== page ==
>    3. It's a manifesto for strict backwards-compatibility


>    4. It's a demonstration of willingness to work outside of W3C

That's a side-effect of the W3C not allowing the work to continue within 
the W3C, not a tier-one reason-for-being for WF2.

> That's a lot of baggage for one little spec to carry. It's not 
> surprising that it's missing other important things, like goals of 
> community unification (above) or transitional compatibility (below).

I don't really understand what you mean by either of those.

> Concrete Suggestion: The namespace propaganda is critically important, 
> but out of place in Web Forms 2.0. Drop it. Find another channel for 
> that. I'll help.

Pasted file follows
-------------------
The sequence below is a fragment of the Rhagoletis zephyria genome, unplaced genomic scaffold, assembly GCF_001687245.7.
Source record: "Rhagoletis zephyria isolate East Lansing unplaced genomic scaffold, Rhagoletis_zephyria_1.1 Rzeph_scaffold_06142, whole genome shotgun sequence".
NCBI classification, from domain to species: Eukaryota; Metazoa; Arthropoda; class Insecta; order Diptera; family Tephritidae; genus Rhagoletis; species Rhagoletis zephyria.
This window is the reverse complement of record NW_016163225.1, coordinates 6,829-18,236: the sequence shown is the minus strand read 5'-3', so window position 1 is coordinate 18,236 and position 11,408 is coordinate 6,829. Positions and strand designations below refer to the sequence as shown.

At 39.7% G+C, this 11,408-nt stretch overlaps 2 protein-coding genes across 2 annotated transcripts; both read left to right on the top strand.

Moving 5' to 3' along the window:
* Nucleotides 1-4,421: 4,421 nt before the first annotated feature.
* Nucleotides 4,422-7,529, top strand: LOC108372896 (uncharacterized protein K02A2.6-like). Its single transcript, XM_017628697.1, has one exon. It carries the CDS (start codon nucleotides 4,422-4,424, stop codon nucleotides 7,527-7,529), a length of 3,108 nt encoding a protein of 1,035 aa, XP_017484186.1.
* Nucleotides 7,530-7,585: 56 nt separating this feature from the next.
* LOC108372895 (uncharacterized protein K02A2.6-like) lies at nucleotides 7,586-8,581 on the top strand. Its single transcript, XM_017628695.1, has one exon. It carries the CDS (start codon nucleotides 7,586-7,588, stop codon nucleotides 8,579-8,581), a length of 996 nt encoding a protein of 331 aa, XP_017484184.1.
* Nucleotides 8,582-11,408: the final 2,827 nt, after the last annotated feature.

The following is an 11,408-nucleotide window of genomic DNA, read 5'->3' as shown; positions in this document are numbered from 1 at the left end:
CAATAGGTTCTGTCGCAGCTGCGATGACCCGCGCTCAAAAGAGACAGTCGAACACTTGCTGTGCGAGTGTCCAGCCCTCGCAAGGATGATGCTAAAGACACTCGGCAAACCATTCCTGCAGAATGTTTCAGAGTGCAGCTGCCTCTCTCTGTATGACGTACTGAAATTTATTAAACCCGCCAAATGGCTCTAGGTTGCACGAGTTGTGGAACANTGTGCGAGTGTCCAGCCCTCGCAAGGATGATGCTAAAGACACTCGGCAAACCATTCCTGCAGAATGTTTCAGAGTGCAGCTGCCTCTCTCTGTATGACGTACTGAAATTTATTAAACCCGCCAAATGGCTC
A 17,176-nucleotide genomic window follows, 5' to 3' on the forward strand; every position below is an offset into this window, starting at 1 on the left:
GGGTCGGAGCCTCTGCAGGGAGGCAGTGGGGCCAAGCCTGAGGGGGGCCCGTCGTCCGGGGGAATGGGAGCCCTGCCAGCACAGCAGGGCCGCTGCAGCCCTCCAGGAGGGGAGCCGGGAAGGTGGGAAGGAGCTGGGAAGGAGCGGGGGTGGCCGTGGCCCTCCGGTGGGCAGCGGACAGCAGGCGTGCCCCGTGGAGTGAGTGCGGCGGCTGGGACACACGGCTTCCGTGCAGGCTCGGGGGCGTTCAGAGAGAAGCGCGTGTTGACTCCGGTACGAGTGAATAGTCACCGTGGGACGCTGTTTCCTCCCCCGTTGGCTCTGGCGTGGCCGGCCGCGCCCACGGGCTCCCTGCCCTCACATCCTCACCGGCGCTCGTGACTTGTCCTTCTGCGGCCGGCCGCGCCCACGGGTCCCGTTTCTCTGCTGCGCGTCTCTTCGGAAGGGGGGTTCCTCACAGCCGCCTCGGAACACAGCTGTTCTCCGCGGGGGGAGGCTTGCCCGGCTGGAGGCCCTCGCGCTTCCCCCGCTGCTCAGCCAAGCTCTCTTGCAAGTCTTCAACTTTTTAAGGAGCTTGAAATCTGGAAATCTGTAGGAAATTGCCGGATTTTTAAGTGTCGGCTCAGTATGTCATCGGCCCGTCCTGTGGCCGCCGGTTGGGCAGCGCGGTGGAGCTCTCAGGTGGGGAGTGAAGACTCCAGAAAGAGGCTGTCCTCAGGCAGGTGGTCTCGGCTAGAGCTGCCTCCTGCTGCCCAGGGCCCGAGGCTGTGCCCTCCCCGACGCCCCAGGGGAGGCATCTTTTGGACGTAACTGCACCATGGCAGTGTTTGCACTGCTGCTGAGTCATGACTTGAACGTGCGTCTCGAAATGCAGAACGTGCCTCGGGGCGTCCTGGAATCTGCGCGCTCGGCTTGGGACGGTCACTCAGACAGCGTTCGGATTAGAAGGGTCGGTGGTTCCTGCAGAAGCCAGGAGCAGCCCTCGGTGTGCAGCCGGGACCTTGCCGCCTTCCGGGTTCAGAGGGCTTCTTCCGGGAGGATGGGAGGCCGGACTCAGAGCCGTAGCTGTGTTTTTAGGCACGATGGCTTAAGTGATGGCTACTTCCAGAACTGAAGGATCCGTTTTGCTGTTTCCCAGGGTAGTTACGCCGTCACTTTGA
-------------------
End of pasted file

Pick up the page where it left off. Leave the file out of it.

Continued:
What, specifically, would you drop from WF2? There is nary a mention of 
namespaces being bad, indeed the entire spec is specifically written to 
apply to both namespaced and non-namespaced environments, and even 
introduces a namespace of its own (section 6).

> Concrete Suggestion: I feel your pain about HTML 4 development, but that 
> should be a bonus feature, not a core requirement--it's doing too much 
> damage to your forwards-compatibility story.

Again, given that WF2 is completely HTML-vs-XHTML agnostic, I don't see 
what is being damaged.

> I noticed that Hixie's presentation at 
> http://www.hixie.ch/advocacy/whatwg-presentation/ doesn't seem to be 
> working very well in either Firefox 1.0 of Tiger Safari, or at all in 
> Opera beta 8. I'm not saying this as criticism, as his presentation was 
> great at XTech.

The presentation was actually given using both Firefox and Opera (I 
switched half-way, not that anyone noticed, in order to seamlessly 
demonstrate the features of one and the features of the other).

However, the presentation was never intended to be cross-platform or 
cross-browser; it was designed for one particular purpose and one